It was the day before the NFL draft last April and several of the future rookies gathered in a Dallas hotel for some interviews with reporters. Each got assigned to sit in a small room as cameras filed in and out. Derrius Guice snapped on some gum and spoke eagerly about “Fortnite.” Derwin James sat up straight and confidently explained how he’s the best athletic talent every time he takes the field. Then there was a lanky defensive back who didn’t say a lot.
“This will change my life,” Minkah Fitzpatrick said softly, “and change my family’s life.”
The launch to the life of a multi-millionaire – especially in a place like Miami – is hard for anyone to comprehend. It was especially drastic for Fitzpatrick, the first-round Miami Dolphin who spent lunch hour as a high schooler in the “peanut butter room,” the place designated for students who couldn’t afford their own meal. Fitzpatrick ate PB&J, which was prepared by school staff.
But that journey from struggle to riches is not really what Fitzpatrick wants to talk about. Rather he would like to describe the journey of his family, from a grandfather who was Muslim to a father who found Christianity to a son who has Hebrew tattooed on his fingers. That’s the path he embraces. An athlete’s faith doesn’t always get a lot of attention, for a variety of reasons. In the case of Minkah Fitzpatrick, whose name means “Justice,” you may not know his name without that faith.
Fitzpatrick can rattle off his favorite Bible passages: Hebrews 12:1, Romans 12:2, Micah 7:8. He lingers on the last one: “When I sit in darkness, the Lord will be a light to me.” He explains: “There’s been times in my life when I had to do that. It speaks to me and applies to me.”
It was 2011 and he was a freshman in high school in Old Bridge, New Jersey. The force of Hurricane Irene pushed waters into his home. An electrical panel blew. He and his family had to sit in darkness. The house would be condemned. They would be homeless. Minkah, who slept on the bottom floor, lost all his clothes.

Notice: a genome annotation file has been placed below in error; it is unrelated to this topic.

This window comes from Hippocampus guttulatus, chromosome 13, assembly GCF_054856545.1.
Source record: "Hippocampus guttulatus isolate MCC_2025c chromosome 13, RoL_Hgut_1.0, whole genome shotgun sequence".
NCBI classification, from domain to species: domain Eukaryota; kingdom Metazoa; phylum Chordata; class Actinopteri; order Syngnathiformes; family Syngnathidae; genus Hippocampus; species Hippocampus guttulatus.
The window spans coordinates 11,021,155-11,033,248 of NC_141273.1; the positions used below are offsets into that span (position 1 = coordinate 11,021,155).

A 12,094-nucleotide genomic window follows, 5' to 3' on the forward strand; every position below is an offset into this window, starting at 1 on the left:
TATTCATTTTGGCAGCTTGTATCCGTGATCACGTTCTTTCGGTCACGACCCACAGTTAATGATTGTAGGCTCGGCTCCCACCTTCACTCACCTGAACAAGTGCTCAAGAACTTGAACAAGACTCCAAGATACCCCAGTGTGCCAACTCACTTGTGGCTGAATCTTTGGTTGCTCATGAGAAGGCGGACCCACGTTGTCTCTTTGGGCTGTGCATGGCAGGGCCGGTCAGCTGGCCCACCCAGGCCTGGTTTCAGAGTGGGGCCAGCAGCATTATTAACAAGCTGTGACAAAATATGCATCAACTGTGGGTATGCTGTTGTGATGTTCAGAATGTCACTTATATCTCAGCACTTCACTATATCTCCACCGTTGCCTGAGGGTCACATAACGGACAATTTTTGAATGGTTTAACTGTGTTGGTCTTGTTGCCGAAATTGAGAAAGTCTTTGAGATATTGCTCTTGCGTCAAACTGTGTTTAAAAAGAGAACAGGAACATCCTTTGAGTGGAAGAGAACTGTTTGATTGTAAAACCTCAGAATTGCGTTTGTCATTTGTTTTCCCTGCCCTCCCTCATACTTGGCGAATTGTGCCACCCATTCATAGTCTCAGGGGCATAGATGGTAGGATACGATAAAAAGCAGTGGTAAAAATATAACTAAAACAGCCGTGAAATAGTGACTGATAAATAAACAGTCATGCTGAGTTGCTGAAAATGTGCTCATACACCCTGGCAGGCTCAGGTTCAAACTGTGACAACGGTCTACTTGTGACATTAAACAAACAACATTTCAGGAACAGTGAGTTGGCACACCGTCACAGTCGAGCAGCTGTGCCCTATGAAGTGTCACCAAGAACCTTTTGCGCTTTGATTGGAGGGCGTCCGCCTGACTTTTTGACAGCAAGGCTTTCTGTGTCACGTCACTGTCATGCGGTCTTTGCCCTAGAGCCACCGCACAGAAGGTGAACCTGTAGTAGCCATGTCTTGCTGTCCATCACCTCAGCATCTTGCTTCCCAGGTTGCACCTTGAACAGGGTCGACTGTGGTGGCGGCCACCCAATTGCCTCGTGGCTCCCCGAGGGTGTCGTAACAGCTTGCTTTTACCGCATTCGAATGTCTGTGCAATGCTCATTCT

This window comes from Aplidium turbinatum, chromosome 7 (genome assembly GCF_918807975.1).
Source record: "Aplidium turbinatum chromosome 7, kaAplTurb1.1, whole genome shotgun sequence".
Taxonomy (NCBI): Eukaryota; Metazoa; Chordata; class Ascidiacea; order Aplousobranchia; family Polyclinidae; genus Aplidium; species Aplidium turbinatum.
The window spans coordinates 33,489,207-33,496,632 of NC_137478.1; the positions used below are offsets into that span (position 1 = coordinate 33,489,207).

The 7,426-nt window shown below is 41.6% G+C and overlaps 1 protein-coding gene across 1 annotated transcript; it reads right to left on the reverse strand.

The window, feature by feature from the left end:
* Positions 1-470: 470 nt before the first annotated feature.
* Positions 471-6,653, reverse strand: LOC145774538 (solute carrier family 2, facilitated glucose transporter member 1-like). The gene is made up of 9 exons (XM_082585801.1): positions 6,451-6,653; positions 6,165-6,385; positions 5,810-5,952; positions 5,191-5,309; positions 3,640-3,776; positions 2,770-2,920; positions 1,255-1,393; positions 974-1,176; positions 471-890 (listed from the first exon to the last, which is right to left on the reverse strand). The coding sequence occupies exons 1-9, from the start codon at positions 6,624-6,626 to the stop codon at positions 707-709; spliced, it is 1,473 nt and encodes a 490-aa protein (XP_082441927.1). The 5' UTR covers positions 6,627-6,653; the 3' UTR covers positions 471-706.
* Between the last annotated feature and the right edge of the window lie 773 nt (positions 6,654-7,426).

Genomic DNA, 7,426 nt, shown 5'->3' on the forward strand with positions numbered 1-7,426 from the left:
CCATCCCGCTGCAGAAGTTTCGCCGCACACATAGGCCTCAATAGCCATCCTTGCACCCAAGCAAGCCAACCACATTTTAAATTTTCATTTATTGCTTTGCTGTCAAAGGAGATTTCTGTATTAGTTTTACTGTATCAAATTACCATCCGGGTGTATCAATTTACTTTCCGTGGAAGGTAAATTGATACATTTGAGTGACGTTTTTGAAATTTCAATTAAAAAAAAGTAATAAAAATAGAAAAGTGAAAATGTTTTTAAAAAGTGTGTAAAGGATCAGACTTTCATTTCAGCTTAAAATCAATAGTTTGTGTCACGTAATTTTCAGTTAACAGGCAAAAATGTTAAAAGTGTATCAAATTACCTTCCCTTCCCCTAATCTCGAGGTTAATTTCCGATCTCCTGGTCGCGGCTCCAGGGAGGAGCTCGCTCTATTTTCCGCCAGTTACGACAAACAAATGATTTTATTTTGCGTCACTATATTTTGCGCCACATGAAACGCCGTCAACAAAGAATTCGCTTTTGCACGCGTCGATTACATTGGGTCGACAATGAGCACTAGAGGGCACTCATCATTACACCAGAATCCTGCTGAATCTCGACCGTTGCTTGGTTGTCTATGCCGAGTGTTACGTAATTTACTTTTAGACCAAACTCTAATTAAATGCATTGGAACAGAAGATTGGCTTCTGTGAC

He says he found deeper understanding of faith only a few years before that, when he was about 11. His father, also named Minkah, wasn’t from a Christian household; he was raised Muslim. He wasn’t deeply observant but he refrained from eating pork and still does to this day. Meanwhile Minkah’s mother, Melissa, was raised Catholic. He says she nearly lost her own life giving birth to him.
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There were more trials. Melissa says she and Minkah Sr. were thrown out of their first apartment for their race. (They are an interracial couple.) That’s what pushed them to value home ownership, but even that would have unforeseen downsides.
Even before the storm hit in August 2011, Minkah Sr. was laid off from his job as a truck mechanic. So in a matter of months he had no job and no livable house. He took on multiple jobs so he could make ends meet. Minkah had immense football talent, but he seriously considered leaving his private school anyway. He borrowed clothes from St. Peter’s Prep’s lost and found, and spent evenings helping his dad with construction, rebuilding his house and life. Training would never seem so arduous after that.
“You see in a time like that what the foundation is, and how everything is the foundation,” he says. “Everything else can be gone in a second.”
He had his foundation and he took it with him to college, aware of what is staying and what is fleeting. Toward the end of his career at Alabama, right before last Christmas, he got his four siblings’ names tattooed on his fingers in Hebrew. He explains that is the language of the Old Testament, and a nod to Jerusalem, which is somewhere he has always wanted to visit. The history of his family and faith is right there, not as much for others to see, but for him to see.
When he was asked back in April what he loves most about football, Fitzpatrick said, “The platform it presents to influence people. When you have that platform, that stage, you have the responsibility to use it the right way. If people are struggling with certain things, I want to be that person they can look up to and say he got through something in his life, and so can I.”
As a rookie he has been better than solid, tops at his position in opposing passer rating (56.2) among first-year players, according to Pro Football Focus. He has played everywhere from free safety to the defensive line. He even played corner against Aaron Rodgers and the Packers, despite little experience there, and allowed only one catch on three targets. His first career interception came against Tom Brady, the quarterback he’ll face again on Sunday when the New England Patriots visit Miami.
The temptations of fame and fortune? The lure of South Beach? He sees it. It’s easy to say none of that really appeals to him. But Fitzpatrick has been a mini-celebrity since his first days at Alabama.
“A lot of distractions, a lot of temptations can throw you off your course,” he says. “The path in front is the most important path. Anything that tries to pull you off that path is not necessary.”
The path for his family this Christmas is easy: his parents live in South Florida now. They will celebrate at home and at church; the same as always.
Back in that hotel in April, he said being drafted would “change my life and change my family.”
But the change happened long before.
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